The Group posted a profit before tax of J$10.2 billion, down by 12.5 on the prior year. Wehby explained that the money services and food division margins were impacted by both interest rates and inflation. Taking into account, normalised profits, it was down by 6.8 per cent.
Energy continues to be a top line in operating costs and companies are looking to reduce their electricity bills. GraceKennedy is no exception as it turns to alternative and renewable energy.
“If you are going to compete in Jamaica, it is my opinion that you have to invest in renewable energy. If you are in manufacturing and are looking to export, you must have solar in place. We have invested US$3 million in solar which covers our meat plant. We are looking to be more efficient in our energy costs. We are prepared to look at every company in the GraceKennedy Group to see how we will reduce our energy costs. You have to, if you are going to compete regionally or locally,” declared the GraceKennedy boss.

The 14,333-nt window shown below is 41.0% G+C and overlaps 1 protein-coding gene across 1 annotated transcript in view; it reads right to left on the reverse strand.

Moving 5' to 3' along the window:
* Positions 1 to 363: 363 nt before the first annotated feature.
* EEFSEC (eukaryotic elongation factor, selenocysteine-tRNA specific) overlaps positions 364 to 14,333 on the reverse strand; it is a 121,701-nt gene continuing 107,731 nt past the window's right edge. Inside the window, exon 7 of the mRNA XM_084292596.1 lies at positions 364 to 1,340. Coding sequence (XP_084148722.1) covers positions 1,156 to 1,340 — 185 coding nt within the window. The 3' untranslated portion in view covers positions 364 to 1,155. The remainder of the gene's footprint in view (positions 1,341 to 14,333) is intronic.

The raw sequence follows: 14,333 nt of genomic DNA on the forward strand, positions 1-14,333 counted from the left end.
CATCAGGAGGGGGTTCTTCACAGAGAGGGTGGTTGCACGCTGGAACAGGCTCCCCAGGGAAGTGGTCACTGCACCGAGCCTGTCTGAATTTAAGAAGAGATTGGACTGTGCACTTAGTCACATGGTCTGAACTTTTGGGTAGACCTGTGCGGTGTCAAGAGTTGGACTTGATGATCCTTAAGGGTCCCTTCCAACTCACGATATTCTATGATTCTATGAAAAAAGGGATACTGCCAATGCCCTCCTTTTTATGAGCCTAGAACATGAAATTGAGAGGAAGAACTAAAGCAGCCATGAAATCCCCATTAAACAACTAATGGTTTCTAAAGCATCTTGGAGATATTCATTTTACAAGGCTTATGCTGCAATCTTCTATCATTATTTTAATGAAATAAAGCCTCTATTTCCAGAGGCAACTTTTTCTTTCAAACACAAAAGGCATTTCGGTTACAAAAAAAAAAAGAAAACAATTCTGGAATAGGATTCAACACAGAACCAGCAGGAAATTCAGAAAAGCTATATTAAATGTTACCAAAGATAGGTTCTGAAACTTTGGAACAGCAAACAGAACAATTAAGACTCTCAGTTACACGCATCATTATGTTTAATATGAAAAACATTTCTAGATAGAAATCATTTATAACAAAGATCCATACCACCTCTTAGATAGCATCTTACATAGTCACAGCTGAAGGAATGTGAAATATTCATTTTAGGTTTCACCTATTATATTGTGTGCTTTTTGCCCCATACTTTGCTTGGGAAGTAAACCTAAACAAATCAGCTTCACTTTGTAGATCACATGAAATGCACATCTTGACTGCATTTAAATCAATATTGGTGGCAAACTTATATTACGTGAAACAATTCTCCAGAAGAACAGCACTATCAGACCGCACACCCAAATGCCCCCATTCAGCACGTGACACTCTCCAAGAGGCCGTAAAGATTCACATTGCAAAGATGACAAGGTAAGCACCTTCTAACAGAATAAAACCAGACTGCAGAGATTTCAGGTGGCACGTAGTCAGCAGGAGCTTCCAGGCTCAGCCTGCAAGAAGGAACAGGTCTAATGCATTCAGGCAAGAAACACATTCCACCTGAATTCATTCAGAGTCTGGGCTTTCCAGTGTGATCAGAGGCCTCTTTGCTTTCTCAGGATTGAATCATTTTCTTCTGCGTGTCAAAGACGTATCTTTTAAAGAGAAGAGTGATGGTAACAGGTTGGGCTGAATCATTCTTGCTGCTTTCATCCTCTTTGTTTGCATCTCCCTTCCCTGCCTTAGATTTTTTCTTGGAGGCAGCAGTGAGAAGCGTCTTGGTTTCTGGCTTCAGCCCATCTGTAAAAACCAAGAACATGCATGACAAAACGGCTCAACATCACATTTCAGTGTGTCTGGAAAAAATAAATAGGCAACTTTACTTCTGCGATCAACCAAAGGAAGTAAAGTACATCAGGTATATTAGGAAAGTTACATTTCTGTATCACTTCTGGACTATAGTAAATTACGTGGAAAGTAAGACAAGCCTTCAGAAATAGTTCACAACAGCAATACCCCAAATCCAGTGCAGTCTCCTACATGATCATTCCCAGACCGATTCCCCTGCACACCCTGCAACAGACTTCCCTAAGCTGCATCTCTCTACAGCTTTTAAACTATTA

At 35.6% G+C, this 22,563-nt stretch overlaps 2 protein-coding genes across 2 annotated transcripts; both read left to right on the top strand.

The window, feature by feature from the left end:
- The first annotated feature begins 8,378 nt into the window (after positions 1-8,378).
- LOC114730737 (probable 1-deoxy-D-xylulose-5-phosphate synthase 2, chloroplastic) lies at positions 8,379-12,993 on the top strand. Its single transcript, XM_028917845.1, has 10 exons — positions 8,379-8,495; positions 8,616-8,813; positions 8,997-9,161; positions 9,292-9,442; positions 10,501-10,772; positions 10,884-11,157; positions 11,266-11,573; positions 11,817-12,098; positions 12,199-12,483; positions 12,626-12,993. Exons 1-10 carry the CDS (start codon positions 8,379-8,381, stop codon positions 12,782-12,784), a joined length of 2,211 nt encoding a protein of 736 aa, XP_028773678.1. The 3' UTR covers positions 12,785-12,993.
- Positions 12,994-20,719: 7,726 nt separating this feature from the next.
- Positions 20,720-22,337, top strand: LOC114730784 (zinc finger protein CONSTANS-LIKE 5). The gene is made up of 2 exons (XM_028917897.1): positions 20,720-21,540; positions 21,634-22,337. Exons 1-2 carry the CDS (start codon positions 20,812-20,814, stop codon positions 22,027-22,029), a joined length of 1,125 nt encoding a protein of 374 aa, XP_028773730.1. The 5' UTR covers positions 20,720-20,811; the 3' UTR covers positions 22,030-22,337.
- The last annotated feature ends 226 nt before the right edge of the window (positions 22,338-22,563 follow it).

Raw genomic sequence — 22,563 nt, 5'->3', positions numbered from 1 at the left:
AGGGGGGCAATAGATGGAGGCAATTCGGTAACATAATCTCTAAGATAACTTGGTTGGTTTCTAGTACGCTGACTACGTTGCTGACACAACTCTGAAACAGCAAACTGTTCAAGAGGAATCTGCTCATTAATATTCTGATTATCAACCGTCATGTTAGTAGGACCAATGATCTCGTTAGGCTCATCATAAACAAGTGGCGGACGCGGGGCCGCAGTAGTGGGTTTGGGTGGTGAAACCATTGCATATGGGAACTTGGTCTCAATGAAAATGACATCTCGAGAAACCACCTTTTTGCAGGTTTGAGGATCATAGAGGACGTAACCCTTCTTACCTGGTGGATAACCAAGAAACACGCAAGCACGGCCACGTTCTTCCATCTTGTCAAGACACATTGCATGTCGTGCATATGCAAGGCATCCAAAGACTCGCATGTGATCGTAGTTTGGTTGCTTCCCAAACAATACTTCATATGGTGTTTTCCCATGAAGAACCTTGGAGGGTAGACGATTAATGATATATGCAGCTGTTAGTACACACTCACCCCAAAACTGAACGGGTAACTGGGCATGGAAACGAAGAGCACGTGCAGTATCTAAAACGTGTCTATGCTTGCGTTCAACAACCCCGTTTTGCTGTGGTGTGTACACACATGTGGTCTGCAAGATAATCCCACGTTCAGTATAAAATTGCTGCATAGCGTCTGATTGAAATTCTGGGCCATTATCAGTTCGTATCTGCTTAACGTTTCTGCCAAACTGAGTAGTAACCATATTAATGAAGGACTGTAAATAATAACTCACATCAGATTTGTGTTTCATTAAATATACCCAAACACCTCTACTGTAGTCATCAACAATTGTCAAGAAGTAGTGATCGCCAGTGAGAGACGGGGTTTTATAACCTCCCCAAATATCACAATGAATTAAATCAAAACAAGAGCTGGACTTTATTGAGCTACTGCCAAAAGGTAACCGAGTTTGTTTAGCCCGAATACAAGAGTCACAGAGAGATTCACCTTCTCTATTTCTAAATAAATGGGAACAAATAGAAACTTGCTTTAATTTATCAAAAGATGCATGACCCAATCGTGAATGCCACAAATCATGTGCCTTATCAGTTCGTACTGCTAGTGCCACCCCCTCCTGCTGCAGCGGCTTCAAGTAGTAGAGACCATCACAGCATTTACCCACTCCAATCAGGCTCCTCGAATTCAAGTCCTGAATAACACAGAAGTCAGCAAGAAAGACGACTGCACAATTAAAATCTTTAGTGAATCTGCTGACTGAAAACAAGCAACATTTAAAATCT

In recent times, Grace has made a number of alliances and acquisitions across several business lines. It took a significant stake in data company Blue Dot and has over 70 per cent of drinking water brand Catherine’s Peak as well as a 100 per cent stake in 876.
Last month it launched Scotia Protect, a general insurance product which sees property, content, and automobile insurance underwritten by GraceKennedy General Insurance Company. This alliance with Scotia Group Jamaica gives it access to 700,000 of the largest financial entities in Jamaica’s clients.
Then earlier this month it launched GK Mutual Funds, a collaboration with Trinidad & Tobago Unit Trust Corporation (TTUTC).
The highly anticipated GK One app which covers the Group’s services will be rolled out in both Trinidad and Guyana later this year. It was launched in Jamaica in November 22. Grace has invested J$1 billion into its digital offerings to date.